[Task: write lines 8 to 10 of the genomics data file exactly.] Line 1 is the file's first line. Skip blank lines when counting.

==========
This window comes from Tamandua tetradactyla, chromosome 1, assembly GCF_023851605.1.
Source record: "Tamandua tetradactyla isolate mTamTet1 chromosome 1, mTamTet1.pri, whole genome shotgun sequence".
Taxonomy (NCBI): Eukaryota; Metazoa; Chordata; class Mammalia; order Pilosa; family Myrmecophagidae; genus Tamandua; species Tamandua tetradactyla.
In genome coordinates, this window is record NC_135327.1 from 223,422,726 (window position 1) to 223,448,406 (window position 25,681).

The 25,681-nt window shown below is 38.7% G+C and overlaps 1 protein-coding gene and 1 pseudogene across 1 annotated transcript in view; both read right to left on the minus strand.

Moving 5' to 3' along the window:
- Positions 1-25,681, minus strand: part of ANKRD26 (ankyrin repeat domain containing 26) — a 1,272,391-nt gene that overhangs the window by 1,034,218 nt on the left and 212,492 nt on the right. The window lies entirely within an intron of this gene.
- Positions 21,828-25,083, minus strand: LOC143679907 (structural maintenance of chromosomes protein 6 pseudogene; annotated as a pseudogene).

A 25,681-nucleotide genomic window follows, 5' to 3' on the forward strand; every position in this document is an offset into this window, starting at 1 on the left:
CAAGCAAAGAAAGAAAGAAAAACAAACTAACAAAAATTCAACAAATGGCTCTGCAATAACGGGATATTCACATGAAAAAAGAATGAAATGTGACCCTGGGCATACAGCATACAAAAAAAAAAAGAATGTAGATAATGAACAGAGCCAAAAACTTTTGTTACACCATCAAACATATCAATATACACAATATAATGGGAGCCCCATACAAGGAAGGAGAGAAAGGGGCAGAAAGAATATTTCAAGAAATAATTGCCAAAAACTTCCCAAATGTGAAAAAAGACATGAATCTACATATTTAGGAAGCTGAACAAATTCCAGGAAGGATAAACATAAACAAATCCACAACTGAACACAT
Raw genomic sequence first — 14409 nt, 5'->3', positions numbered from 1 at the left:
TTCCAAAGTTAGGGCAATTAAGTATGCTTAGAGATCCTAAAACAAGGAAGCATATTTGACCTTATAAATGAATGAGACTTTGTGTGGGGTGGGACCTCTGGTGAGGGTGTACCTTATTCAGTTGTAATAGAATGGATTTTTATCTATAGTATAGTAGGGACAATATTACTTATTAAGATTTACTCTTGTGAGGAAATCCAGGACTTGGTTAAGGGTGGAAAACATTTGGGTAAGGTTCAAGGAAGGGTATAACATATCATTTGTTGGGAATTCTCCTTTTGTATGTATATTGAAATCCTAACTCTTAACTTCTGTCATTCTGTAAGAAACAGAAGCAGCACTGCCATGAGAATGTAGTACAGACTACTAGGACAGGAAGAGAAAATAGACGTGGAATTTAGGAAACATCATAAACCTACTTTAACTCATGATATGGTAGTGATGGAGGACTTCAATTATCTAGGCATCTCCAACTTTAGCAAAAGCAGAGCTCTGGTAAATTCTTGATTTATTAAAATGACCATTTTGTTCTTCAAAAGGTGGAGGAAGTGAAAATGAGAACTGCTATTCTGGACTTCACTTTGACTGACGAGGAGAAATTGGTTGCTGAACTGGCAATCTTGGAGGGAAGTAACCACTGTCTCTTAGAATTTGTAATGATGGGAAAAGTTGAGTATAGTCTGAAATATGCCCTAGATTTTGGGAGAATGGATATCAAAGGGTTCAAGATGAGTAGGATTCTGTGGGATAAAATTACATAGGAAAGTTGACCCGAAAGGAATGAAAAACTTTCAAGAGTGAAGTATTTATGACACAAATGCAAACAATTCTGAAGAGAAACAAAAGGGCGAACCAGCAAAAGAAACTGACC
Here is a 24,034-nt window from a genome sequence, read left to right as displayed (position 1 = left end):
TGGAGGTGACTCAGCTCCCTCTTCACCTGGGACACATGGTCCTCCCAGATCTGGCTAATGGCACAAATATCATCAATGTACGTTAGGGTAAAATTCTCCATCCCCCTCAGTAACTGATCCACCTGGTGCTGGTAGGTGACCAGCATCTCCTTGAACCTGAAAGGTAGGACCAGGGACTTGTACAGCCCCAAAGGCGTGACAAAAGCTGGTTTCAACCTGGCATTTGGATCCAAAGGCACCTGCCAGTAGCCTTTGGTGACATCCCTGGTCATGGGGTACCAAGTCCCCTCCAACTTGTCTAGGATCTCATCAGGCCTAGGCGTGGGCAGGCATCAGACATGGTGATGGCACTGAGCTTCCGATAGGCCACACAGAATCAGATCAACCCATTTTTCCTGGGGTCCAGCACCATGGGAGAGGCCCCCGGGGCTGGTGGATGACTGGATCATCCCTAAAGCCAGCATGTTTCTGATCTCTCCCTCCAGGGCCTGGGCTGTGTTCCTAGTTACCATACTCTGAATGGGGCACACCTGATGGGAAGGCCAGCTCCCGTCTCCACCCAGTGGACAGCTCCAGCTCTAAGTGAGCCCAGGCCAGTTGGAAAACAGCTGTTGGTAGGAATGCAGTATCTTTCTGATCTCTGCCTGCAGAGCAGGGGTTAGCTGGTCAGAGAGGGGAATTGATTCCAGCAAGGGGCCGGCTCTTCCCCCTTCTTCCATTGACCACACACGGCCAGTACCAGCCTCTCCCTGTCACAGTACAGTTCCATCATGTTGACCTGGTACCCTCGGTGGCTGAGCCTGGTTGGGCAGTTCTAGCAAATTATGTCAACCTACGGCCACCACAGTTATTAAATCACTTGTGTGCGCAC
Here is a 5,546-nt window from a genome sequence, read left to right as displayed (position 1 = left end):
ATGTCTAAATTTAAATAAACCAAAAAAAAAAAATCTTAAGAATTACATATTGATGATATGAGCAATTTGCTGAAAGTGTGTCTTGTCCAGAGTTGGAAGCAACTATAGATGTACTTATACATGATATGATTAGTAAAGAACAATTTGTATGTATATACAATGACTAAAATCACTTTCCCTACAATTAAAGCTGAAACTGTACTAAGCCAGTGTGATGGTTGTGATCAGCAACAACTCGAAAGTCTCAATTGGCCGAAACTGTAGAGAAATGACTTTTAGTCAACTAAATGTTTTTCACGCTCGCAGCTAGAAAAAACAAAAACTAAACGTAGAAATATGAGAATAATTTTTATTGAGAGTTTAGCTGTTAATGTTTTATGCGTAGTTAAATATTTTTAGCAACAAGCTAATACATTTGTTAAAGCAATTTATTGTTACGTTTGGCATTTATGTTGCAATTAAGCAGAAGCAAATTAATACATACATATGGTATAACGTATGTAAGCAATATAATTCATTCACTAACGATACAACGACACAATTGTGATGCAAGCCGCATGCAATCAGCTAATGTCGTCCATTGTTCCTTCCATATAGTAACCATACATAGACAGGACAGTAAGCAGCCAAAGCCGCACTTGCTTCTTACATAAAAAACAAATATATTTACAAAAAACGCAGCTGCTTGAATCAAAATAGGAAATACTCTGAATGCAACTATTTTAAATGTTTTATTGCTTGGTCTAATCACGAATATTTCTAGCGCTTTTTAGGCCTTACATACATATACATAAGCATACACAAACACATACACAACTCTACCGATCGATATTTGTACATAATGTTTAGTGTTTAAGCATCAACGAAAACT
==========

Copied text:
- Positions 21,828-25,083, minus strand: LOC143679907 (structural maintenance of chromosomes protein 6 pseudogene; annotated as a pseudogene).

A 25,681-nucleotide genomic window follows, 5' to 3' on the forward strand; every position in this document is an offset into this window, starting at 1 on the left:
CAAGCAAAGAAAGAAAGAAAAACAAACTAACAAAAATTCAACAAATGGCTCTGCAATAACGGGATATTCACATGAAAAAAGAATGAAATGTGACCCTGGGCATACAGCATACAAAAAAAAAAAGAATGTAGATAATGAACAGAGCCAAAAACTTTTGTTACACCATCAAACATATCAATATACACAATATAATGGGAGCCCCATACAAGGAAGGAGAGAAAGGGGCAGAAAGAATATTTCAAGAAATAATTGCCAAAAACTTCCCAAATGTGAAAAAAGACATGAATCTACATATTTAGGAAGCTGAACAAATTCCAGGAAGGATAAACATAAACAAATCCACAACTGAACACAT